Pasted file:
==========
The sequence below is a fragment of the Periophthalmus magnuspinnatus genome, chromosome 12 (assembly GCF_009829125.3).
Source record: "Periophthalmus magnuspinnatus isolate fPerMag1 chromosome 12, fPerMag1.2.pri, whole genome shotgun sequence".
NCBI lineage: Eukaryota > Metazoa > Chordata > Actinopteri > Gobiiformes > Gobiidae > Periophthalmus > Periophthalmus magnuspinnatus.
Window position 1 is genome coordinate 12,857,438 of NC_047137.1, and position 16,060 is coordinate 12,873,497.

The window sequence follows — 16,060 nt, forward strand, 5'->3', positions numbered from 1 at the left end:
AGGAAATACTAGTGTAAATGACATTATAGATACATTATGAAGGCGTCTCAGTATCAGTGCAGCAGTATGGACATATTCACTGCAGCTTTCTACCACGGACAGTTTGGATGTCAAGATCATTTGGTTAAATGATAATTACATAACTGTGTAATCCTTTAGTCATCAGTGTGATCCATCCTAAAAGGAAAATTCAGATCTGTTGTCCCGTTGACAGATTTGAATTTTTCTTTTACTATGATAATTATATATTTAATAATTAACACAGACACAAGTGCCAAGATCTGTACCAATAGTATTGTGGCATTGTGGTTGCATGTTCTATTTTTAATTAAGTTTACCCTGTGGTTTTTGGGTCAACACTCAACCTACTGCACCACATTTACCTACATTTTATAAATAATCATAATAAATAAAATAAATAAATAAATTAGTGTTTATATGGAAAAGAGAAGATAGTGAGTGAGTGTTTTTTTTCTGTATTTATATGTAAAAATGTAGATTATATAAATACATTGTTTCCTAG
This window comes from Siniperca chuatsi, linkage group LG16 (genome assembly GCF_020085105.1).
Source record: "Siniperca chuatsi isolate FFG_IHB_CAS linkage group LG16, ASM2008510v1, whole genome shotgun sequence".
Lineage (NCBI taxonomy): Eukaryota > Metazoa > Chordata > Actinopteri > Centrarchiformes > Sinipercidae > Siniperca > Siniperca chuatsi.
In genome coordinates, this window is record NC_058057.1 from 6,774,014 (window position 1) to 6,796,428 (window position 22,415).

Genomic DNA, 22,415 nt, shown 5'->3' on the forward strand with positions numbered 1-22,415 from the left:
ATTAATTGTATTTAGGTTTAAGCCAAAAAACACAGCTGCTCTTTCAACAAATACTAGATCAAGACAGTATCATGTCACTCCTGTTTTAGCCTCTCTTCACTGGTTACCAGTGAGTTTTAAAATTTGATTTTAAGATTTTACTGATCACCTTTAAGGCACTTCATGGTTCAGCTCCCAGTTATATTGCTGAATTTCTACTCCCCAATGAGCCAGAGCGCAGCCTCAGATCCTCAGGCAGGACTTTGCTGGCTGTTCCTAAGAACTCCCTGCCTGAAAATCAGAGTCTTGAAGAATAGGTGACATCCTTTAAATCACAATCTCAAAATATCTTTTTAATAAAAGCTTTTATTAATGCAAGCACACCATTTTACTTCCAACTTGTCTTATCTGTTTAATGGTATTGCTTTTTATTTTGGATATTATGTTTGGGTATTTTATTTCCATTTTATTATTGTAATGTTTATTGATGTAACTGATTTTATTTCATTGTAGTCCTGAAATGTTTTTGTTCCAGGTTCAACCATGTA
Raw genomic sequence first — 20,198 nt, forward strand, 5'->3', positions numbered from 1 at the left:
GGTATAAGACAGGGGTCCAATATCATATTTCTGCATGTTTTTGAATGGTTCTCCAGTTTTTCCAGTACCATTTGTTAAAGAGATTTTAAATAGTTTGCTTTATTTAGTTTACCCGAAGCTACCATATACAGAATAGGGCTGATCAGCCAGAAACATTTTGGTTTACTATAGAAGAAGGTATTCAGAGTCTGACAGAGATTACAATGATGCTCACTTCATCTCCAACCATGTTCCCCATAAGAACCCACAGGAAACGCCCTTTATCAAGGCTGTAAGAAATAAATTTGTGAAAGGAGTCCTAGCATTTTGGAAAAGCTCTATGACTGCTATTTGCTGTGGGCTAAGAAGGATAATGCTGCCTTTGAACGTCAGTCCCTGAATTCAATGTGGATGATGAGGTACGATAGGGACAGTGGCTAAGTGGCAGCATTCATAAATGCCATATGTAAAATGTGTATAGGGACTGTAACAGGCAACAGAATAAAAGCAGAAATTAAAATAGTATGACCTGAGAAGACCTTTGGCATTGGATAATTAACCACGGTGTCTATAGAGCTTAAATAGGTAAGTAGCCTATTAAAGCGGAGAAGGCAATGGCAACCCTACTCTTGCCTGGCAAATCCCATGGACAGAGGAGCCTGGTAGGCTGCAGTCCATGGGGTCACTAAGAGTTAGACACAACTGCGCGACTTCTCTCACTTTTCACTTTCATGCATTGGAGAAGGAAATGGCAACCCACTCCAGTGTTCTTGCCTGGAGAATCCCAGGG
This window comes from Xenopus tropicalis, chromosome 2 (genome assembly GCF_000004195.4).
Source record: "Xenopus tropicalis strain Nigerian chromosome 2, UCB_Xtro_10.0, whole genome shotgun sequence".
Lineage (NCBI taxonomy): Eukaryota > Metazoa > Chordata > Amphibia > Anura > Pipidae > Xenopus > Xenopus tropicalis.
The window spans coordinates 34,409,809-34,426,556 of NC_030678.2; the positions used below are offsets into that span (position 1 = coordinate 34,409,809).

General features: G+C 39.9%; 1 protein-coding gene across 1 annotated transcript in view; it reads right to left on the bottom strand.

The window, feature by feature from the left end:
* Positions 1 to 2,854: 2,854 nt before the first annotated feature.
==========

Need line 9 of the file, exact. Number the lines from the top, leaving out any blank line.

Lineage (NCBI taxonomy): Eukaryota > Metazoa > Chordata > Actinopteri > Centrarchiformes > Sinipercidae > Siniperca > Siniperca chuatsi.